Let’s talk about sex

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Article published in the March 29, 2012, issue of The Verge, the weekly arts and entertainment section of The Daily Eastern News.

When it comes to the birds and the bees, there are many tales of how people first heard about sex, be it through an awkward sit-down with the parents or a risky Google search.

These days, it is not as common for parents to discuss with their children what happens when a mommy and daddy love each other very much.

This is because most kids are watching their TV shows on their computers, not in the living room with the whole family, where moments on sit-coms can bring about conversations about sex, according to Misty Baker, a family and consumer sciences professor.

Misty Rhoads, a health studies professor, agrees; she said the majority of people tell her they never even had a sex talk with their parents.

As for herself, she said her mother handed her a book on frogs mating and hoped that would do the job when she hit puberty.

Most people hear about the dirty deed through their friends’ stories and the media, which are spewing with misinformation, according to Baker.

“Sex is portrayed in a fun and irresponsible way (in the media),” Baker said.

Some of Rhoads’ research on sex myths proves just how unreliable Internet sources are for sex education. People believe big shoes equal a big penis, a woman’s shoe size divided in half determines how deep her vagina is, Mountain Dew kills sperm, green M&Ms increase libido. . . The list of ridiculousness goes on.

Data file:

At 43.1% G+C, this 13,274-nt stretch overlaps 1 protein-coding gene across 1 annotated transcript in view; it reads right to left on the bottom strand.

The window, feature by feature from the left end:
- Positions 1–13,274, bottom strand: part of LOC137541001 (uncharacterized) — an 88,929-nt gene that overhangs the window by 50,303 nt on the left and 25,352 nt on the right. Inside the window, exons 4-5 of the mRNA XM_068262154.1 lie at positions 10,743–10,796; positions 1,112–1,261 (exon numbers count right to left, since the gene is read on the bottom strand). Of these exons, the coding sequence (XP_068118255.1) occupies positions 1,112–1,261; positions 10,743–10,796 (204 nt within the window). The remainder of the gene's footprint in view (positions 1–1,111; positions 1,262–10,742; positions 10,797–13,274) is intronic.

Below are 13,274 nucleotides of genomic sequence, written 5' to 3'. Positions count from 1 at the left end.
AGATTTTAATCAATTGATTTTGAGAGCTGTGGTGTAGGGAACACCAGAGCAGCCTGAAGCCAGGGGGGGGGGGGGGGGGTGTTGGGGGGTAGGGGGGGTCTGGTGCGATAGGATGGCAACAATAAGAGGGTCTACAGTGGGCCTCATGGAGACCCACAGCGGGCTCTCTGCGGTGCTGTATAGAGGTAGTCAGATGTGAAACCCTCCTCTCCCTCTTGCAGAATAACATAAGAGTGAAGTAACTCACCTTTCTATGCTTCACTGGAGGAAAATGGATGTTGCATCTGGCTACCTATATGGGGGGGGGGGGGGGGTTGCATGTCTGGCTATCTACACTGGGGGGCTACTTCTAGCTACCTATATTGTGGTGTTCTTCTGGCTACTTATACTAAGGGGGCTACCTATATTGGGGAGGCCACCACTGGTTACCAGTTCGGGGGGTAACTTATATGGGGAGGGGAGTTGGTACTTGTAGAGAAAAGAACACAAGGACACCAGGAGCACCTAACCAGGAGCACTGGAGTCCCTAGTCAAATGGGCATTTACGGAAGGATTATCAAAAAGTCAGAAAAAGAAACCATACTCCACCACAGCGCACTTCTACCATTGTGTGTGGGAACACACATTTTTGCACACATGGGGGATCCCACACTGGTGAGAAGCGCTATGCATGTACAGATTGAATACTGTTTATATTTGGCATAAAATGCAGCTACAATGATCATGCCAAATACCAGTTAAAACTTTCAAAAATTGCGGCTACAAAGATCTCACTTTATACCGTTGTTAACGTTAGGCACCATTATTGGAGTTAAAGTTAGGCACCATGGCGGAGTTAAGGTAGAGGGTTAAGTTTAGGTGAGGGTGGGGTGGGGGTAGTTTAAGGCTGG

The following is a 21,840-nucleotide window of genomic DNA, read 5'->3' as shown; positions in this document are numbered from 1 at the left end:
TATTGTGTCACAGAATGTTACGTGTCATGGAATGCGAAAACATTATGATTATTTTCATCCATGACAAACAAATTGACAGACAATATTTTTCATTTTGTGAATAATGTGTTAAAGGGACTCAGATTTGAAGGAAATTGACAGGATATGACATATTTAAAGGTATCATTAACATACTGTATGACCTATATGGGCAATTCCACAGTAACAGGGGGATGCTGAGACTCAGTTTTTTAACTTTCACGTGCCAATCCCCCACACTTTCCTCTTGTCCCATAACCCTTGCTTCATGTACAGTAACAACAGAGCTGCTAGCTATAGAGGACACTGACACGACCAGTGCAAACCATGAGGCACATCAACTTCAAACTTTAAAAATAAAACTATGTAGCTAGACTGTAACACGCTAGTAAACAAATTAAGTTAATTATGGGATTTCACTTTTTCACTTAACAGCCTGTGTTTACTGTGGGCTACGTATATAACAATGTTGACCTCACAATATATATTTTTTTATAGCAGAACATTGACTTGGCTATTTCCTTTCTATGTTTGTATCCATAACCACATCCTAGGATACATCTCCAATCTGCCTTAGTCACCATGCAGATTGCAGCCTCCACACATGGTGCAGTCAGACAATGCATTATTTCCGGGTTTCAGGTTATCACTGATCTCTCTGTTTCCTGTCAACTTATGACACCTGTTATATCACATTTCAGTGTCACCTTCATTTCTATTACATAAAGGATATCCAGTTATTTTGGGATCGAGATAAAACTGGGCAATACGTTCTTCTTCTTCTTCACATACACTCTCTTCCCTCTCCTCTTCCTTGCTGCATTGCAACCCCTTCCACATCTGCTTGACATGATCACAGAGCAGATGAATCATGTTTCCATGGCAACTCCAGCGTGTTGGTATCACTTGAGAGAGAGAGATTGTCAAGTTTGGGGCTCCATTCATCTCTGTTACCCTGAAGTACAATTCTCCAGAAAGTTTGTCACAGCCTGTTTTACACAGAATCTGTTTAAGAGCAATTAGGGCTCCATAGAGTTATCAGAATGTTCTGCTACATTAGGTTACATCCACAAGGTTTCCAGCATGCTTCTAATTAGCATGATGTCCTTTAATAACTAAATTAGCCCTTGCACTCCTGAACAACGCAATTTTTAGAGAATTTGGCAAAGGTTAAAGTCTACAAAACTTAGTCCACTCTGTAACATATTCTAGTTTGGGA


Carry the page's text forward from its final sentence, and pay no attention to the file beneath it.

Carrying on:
But not everyone who lacked a festive sex talk on the brink of puberty was left in the dark.

Jordan Dekker, a sophomore art major, said her first glimpse into sex education was in fifth grade during an informational movie with her class.

“It was like turning a light bulb on,” Dekker said.

Erich Moorman, a senior kinesiology and sports studies major, said he first heard about sex in seventh grade when there were rumors going around school that one guy was having sex with his girlfriend.

He said the information he gathered started to fall into place the more he heard stories, and even more so once he got a girlfriend.

“So that’s what my dick is for!” Moorman said regarding his first relationship.

Nikki Isaacs, the supervisor for Java Beanery & Bakery, on the other hand, said she had the ideal sex talk experience. Her parents talked to her when she was about 18 years old and were open and honest about the subject.

“My family is very open about it,” Isaacs said. “They told us we need to be smart, not like, ‘Never do it or you’ll die.’”

Dekker said the parents who do decide to have a sex talk with their kids are usually too late for the discussion.

Moorman agrees. He said his dad threatened to “rip (his) junk off” if he ever disrespected a girl. Of course, the talk was about two years after he had started having sex.

Baker said this is because parents “have their blinders on” and do not want to believe their kids are having sex.

Parents are uncomfortable and embarrassed about it, Rhoads said. They want the school to talk to their kids, and want the school to tell them to simply not have sex.

“Abstinence-only education obviously didn’t work,” Rhoads said.

One thing is certain: sex education is seriously lacking. Baker said a few years ago when she visited her doctor, he mentioned seeing a 9-year-old girl, pregnant, who was keeping the baby and claiming to be in a consensual relationship with her 13-year-old boyfriend.

“I hope when this generation has children, they remember how it is to be young and will give their kids information, not rely on someone else to give it,” Rhoads said.

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